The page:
FT.com Publishes ‘Mobile in the Boardroom’ Report
New report finds that business professionals are significantly more willing to pay for online mobile content than consumers.
• 60 per cent of business professionals use their handsets to browse content on the mobile web
• Over 40 per cent of business professionals use their handsets to access news and current affairs content
• iPhone is dramatically changing the way business users consume content
LONDON: 9 December 2010: FT.com today announces the launch of its inaugural ‘Mobile in the Boardroom’ report, a global research project delving into all aspects of the use of mobile devices among business professionals. The full report is available at http://lc.tl/ftm
The research highlights that while consumers are using their handsets to access the mobile web in increasing numbers, business professionals remain significantly ahead of consumers in terms of adoption and usage intensity.
According to the research conducted on behalf of FT.com, business professionals are more than twice as likely to access general news and 1.6 times more likely to access social networking sites.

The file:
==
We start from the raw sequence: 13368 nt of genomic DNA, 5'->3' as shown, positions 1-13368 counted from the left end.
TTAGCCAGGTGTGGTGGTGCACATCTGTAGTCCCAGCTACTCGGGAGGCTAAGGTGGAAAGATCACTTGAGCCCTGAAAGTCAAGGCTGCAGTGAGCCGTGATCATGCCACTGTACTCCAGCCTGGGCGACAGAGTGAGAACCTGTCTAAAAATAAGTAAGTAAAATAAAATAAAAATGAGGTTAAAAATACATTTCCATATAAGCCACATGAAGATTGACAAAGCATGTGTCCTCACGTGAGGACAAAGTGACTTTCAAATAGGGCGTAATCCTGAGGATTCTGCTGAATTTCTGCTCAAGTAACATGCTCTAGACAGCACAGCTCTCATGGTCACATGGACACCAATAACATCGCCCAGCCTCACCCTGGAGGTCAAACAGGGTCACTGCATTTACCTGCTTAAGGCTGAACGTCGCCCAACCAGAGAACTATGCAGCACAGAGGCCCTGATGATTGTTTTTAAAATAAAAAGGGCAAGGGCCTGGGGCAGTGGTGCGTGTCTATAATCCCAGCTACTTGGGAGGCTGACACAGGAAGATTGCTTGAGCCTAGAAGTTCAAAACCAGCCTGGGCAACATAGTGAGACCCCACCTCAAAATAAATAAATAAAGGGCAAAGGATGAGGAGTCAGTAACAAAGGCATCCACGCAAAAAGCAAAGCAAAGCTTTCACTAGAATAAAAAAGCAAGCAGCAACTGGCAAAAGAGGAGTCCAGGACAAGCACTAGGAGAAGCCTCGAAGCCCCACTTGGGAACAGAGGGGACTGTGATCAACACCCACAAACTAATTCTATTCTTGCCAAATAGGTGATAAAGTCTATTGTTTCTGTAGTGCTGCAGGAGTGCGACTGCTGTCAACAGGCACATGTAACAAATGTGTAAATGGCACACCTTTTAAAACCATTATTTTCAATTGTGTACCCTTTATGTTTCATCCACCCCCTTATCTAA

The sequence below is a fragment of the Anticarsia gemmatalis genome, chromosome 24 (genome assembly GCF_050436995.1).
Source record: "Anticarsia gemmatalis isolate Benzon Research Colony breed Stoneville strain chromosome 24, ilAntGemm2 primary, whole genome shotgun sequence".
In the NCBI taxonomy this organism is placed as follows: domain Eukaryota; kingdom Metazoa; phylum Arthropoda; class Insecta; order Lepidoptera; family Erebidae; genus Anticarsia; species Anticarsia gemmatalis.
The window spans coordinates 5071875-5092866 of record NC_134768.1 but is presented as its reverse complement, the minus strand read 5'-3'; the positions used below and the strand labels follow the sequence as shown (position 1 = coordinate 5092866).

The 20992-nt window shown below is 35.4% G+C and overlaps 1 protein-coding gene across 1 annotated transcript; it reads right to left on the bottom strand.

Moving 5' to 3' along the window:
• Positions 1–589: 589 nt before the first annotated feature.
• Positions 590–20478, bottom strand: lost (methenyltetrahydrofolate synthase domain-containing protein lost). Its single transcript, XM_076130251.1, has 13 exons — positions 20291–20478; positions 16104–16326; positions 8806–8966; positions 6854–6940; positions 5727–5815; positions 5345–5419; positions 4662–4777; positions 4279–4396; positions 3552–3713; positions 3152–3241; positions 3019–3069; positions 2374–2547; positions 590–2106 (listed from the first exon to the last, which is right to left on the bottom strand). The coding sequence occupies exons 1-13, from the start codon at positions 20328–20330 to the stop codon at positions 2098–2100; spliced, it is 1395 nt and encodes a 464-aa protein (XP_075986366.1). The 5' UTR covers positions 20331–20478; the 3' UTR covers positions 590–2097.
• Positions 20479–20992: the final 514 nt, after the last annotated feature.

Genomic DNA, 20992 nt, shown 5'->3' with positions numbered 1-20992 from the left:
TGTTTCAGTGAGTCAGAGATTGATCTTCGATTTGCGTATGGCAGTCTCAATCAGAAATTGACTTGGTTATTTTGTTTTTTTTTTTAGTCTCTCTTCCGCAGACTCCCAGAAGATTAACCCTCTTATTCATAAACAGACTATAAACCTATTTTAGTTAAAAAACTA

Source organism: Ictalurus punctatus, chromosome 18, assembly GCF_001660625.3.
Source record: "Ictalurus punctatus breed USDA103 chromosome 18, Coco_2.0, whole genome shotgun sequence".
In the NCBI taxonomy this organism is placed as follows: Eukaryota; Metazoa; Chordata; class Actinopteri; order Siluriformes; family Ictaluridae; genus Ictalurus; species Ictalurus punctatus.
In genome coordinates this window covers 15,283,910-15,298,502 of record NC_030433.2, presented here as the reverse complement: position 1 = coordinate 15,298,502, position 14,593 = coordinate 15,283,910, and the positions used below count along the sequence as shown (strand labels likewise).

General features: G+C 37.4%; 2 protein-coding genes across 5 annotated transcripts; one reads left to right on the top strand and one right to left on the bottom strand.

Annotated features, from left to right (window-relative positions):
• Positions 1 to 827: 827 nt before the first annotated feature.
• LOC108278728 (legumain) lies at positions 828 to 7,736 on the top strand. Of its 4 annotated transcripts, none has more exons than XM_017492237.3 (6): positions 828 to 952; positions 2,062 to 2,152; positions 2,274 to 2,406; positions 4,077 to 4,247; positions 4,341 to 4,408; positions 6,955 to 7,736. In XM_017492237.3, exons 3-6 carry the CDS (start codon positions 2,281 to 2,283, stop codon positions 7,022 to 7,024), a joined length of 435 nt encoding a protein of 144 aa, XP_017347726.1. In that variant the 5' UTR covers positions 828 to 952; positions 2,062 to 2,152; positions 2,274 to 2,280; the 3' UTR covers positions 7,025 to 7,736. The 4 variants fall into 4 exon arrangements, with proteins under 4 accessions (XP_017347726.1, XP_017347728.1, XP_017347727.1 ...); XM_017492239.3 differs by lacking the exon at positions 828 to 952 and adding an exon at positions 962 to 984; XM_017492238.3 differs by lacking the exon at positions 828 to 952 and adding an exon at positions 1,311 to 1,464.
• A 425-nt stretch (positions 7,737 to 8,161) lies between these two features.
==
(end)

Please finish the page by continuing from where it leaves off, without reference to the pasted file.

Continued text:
The report is based on the results of a quantative survey of over 1,000 business professionals commissioned by FT.com. Additional data from the Financial Times’ servers is also published in the report for the first time, which suggests that iPhone usage has a remarkable effect on users’ propensity to access newspaper content via the handset, with levels of engagement and time spent on such sites rapidly approaching the same levels as those experienced by general readers of national newspaper sites.
Steve Pinches, Group Product Manager, Emerging Technologies at FT.com, comments: “Much has been said about consumer adoption of the mobile web but relatively little has come from the business perspective.
The iPhone effect is real and very significant and is having a dramatic impact on the way people consume content on the go. With dwell times higher than ever on the mobile, it’s highly likely that mobile access may grow to become the primary way some users consume online text-based news content.”
For more information and to download the report, go to http://lc.tl/ftm